Mailchain Addressing Format
Addressing SHOULD follow the standard mailchain format.
recipient_public_addressSHOULD be a public address for the recipient.
@MUST be the delimiter to separate address from protocol and network details.
network, an optional parameter MAY be included to specify the network the transaction is broadcast to, for example a testnet or a mainnet.
protocolSHOULD specify the blockchain protocol for the message, for example, bitcoin or ethereum.
.(dot) MUST be the delimiter to separate the protocol from network details.
The recipient public address MUST follow the addressing specification for blockchain protocol that the message is intended.
Private keys MUST be protected by a passphrase when stored.
Users MUST be able to add a private key (to be able decrypt messages). The application SHOULD determine public keys when provided a private key.
To carry out arbitrary actions, a user MAY NOT need to enter their passphrase. An example of an arbitrary action is using GAS to send a message.
To carry out significant actions, a user SHOULD enter their passphrase. An example of an significant action is sending Eth attached to a message.
The cost of sending a message SHOULD be paid by the sender of the message, but the cost of sending a message also MAY be paid by the recipient or another party.
The cost of storing a message SHOULD be paid by the sender of the message, but the cost of storing a message also MAY be paid by the recipient or another party. Examples of this may be for longer term storage or a particular storage medium requested by the recipient.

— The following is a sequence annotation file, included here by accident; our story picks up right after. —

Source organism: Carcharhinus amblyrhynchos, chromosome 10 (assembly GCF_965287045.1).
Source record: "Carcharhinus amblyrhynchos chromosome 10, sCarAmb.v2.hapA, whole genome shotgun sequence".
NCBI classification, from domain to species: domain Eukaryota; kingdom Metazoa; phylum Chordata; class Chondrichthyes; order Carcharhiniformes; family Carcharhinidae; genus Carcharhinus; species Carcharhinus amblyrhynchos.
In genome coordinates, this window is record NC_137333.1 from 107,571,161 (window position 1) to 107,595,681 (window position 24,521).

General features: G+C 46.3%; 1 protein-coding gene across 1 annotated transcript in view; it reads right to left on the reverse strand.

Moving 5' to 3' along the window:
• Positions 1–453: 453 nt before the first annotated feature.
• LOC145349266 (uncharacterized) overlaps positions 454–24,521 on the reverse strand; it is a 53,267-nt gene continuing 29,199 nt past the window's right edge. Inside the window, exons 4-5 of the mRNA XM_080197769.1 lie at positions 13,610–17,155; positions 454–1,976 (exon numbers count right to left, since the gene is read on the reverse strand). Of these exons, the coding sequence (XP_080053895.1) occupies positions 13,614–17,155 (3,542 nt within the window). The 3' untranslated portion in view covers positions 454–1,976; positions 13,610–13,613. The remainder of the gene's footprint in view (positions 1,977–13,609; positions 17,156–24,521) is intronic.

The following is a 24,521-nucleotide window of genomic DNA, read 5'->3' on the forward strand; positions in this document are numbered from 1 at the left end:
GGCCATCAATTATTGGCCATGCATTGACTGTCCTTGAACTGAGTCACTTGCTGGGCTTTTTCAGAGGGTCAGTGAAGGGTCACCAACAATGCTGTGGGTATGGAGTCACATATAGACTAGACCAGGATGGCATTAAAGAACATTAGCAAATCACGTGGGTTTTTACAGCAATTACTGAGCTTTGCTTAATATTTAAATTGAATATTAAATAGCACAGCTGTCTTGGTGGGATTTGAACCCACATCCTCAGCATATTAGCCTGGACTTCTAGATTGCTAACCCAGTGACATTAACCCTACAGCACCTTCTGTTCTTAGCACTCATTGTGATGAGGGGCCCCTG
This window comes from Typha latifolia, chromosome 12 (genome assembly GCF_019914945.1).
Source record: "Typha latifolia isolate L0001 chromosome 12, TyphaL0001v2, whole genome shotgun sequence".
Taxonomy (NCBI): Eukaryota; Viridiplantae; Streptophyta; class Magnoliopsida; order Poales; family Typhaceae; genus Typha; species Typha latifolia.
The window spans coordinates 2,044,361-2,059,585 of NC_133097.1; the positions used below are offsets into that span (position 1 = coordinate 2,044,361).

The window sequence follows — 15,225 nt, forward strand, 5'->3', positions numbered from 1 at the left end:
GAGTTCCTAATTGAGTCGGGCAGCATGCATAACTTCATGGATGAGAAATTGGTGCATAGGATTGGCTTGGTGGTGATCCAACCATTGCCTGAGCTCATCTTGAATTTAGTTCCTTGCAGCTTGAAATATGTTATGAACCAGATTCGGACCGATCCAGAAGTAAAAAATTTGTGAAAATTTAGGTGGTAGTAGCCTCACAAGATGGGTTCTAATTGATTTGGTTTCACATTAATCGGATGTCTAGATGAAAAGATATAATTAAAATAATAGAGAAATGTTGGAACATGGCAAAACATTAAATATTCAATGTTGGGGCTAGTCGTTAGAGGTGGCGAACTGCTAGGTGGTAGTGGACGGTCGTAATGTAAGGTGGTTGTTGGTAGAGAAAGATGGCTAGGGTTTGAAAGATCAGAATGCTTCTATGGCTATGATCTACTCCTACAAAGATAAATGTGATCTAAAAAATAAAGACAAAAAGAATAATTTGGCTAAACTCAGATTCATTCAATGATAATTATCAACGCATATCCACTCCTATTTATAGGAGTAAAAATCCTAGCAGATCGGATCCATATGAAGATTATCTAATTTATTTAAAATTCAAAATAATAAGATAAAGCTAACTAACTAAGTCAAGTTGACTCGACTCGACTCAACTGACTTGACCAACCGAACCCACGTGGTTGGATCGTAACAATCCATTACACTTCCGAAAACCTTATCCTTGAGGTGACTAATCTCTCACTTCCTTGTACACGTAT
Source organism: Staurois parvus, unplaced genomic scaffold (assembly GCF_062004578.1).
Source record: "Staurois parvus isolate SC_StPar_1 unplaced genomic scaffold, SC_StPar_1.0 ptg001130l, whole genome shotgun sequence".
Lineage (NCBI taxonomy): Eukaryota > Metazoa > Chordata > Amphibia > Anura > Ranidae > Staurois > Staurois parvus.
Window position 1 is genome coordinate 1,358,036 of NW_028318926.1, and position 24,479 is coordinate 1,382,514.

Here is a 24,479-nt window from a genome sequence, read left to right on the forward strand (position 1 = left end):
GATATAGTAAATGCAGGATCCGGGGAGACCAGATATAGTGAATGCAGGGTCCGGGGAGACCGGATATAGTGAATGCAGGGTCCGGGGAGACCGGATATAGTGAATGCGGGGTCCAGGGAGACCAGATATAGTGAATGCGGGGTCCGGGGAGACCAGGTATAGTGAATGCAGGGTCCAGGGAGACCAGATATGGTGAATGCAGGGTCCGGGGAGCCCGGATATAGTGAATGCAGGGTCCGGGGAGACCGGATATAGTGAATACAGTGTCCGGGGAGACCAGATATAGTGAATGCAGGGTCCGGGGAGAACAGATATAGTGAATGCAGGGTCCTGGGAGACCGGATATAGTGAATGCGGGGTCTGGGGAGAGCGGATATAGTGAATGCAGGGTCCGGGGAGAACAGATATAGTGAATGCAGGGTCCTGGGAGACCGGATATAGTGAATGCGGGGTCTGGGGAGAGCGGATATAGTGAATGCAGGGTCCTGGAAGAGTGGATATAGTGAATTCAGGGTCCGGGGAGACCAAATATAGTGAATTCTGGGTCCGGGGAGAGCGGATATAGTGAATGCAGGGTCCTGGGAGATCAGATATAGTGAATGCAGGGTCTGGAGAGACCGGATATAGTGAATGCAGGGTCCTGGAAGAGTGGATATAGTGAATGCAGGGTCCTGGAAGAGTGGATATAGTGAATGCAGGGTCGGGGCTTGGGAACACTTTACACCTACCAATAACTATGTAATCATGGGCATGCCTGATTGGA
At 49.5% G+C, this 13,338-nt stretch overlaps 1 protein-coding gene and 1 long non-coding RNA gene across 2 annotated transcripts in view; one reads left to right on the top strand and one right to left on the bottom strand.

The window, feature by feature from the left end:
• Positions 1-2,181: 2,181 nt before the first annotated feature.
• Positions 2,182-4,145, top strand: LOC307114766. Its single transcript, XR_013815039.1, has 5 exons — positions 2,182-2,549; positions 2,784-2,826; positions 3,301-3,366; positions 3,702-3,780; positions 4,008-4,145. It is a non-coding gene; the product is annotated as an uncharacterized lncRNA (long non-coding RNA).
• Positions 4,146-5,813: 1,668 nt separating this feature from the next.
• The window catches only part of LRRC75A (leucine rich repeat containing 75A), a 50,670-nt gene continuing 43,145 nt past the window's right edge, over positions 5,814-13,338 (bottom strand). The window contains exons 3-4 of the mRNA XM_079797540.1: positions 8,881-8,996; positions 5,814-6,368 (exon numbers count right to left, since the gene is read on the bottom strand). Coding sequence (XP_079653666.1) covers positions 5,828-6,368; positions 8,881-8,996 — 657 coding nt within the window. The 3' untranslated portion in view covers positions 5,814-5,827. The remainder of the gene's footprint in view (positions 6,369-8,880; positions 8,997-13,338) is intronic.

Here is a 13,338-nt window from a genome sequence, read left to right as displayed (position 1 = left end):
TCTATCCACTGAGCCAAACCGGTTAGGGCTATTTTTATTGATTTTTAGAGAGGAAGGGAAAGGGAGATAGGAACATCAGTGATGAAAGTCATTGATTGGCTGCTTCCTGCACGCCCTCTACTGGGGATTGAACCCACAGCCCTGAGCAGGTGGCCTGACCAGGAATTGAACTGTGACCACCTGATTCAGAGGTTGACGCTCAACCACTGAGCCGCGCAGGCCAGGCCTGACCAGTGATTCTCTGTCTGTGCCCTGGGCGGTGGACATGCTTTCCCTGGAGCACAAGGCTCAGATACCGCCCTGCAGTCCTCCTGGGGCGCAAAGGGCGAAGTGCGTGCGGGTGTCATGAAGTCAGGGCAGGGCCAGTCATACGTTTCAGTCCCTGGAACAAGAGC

A message MUST contain the following fields:
|Headers:||The message headers|
A message SHOULD contain the following fields:
|Subject:||The message subject|
|Body:||The message body|
A message MUST have the following header fields:
|To:||The recipient public address|
|From:||The sender public address|
|Message-id:||A unique message id|
|Date:||The RFC1123 date format|
|Content-Type:||As per RFC6532 content type for the contents of the message.|
|Content-Transfer-Encoding:||How the message body SHOULD encoded|
A message SHOULD have the following header fields:
|Subject:||The message subject|
A message MAY contain the following header fields:
|Reply-To:||The public address responses should be sent to|
|Reply-To-Public-Key:||The public key that should be used to encrypt a reply|
A message body MUST be included after the headers.
A message body MUST follow the content-type specified in Content-Type header.
A message body MUST be encoded with the content-transfer-encoding specified in Content-Transfer-Encoding header.
A message body MAY be empty.
Transmitting a message
A message location SHOULD be transmitted in a transaction to a recipient address.
The transaction value in a message transaction MAY contain a non-zero value.
The transaction MUST be compatible with the specification of the blockchain that messages are being sent on.
Receiving a message
A recipient SHOULD be able to retrieve all message transactions from an address transaction history.
A recipient MUST be able to verify the message was sent by the public address claiming to be the sender.
Encrypted messages that do not match the encrypted or unencrypted message hash SHOULD be discarded.
A recipient MUST be able to decrypt the message location.
A recipient MUST be able to decrypt the message.
A recipient MUST be able to verify the message has not changed since being sent.
A blockchain protocol MUST have the ability to send data in a transaction.
A network MUST provide the transaction history for the recipient address.